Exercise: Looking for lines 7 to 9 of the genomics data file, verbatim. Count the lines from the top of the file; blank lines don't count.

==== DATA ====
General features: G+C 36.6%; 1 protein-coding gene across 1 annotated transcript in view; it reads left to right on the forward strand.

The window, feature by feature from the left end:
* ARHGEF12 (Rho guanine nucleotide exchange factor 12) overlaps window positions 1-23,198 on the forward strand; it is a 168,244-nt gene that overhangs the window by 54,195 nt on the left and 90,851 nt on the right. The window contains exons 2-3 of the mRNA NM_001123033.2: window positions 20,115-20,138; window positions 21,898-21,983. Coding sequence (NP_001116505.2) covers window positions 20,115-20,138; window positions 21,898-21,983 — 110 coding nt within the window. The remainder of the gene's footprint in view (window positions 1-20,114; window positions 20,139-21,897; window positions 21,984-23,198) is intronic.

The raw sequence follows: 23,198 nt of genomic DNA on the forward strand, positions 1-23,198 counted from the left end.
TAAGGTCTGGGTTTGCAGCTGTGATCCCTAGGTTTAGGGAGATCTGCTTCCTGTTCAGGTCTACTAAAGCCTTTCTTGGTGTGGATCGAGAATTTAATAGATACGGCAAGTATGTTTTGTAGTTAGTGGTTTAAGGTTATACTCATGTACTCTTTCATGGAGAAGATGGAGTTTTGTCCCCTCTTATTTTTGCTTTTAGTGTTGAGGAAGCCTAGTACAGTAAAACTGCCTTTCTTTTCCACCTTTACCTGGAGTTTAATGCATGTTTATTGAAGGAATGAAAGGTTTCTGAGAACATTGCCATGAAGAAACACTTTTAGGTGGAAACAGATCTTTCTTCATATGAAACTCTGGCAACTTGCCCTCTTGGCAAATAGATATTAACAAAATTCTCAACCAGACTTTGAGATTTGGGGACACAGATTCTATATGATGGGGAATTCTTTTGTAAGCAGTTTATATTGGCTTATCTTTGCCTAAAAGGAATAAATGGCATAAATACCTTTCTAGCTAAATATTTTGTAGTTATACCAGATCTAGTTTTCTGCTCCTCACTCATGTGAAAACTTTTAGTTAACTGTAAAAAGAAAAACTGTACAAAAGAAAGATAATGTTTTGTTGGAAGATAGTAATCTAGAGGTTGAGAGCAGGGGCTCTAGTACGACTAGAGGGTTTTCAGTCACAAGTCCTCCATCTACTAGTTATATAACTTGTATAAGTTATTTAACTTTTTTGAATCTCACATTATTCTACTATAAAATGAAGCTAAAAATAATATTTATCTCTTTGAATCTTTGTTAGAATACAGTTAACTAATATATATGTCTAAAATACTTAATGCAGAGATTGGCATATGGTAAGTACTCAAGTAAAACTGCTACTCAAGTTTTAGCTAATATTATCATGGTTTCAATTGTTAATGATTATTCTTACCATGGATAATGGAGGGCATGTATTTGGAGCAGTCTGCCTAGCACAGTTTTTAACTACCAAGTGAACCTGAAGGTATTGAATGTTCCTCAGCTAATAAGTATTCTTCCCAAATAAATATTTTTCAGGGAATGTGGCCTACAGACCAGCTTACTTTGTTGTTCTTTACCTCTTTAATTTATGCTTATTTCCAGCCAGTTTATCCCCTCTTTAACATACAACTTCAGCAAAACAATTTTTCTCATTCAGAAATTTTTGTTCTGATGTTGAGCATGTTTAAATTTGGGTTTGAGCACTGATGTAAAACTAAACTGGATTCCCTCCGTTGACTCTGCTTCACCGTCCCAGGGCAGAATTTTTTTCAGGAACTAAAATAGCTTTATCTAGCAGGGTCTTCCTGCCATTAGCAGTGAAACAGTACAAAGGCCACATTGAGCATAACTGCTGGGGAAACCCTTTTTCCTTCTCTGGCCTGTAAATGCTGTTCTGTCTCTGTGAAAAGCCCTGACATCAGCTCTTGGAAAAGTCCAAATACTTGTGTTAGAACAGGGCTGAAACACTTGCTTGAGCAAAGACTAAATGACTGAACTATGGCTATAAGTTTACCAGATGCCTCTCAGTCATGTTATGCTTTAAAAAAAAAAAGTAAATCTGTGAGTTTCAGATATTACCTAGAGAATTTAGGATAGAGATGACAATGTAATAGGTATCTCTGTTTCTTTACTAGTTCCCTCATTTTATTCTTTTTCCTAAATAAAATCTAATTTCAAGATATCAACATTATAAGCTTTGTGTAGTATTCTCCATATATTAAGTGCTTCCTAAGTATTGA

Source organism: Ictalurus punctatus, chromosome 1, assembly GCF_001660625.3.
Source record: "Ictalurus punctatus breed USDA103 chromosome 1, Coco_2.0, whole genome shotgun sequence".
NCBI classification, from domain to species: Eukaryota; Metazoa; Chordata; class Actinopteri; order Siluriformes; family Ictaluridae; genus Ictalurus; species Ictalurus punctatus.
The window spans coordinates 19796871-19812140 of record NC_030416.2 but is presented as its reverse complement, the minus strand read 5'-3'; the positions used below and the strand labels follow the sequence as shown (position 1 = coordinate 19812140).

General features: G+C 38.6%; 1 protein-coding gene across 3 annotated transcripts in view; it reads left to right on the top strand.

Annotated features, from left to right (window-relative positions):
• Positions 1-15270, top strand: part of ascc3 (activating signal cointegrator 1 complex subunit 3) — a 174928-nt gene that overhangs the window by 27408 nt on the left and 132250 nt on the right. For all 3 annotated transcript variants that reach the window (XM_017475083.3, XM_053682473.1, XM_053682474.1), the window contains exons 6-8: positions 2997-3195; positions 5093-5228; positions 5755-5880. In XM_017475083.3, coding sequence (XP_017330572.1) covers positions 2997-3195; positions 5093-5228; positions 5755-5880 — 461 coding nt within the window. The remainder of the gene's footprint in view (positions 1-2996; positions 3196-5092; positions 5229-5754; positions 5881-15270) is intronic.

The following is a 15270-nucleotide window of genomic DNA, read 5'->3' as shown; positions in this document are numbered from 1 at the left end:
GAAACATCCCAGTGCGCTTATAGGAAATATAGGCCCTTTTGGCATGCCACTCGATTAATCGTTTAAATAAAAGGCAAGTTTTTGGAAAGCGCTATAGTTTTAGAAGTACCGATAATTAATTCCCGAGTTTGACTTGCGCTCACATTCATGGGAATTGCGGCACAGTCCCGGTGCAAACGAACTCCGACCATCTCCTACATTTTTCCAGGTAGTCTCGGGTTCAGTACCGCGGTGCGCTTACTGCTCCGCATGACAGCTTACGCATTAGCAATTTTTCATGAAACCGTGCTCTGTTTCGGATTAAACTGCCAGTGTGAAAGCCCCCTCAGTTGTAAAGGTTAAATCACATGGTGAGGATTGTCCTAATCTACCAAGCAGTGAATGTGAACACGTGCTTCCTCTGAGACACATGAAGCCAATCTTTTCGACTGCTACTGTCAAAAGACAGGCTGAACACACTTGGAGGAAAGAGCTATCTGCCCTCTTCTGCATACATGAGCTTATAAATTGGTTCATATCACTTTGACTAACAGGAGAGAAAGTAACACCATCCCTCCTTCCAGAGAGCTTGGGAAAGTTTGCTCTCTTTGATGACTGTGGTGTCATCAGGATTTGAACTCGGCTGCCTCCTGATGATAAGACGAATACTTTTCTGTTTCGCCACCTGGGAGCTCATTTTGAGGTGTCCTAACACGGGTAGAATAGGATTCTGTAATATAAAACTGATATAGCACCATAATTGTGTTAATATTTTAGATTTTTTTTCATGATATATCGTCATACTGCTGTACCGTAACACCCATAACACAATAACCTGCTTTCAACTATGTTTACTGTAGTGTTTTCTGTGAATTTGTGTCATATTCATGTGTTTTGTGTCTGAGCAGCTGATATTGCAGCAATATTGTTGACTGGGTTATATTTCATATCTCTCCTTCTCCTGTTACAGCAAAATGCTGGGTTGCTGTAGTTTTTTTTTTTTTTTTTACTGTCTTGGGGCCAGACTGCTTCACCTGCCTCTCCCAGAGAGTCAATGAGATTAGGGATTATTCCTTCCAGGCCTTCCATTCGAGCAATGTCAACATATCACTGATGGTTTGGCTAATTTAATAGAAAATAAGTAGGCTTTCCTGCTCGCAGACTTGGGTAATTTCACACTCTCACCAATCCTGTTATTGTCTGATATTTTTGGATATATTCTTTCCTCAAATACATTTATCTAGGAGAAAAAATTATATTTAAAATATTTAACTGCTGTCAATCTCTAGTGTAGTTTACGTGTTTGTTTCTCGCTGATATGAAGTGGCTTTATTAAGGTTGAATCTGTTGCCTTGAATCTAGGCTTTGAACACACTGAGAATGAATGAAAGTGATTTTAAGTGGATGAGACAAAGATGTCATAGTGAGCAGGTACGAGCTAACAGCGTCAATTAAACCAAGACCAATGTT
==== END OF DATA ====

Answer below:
Source record: "Ictalurus punctatus breed USDA103 chromosome 1, Coco_2.0, whole genome shotgun sequence".
NCBI classification, from domain to species: Eukaryota; Metazoa; Chordata; class Actinopteri; order Siluriformes; family Ictaluridae; genus Ictalurus; species Ictalurus punctatus.
The window spans coordinates 19796871-19812140 of record NC_030416.2 but is presented as its reverse complement, the minus strand read 5'-3'; the positions used below and the strand labels follow the sequence as shown (position 1 = coordinate 19812140).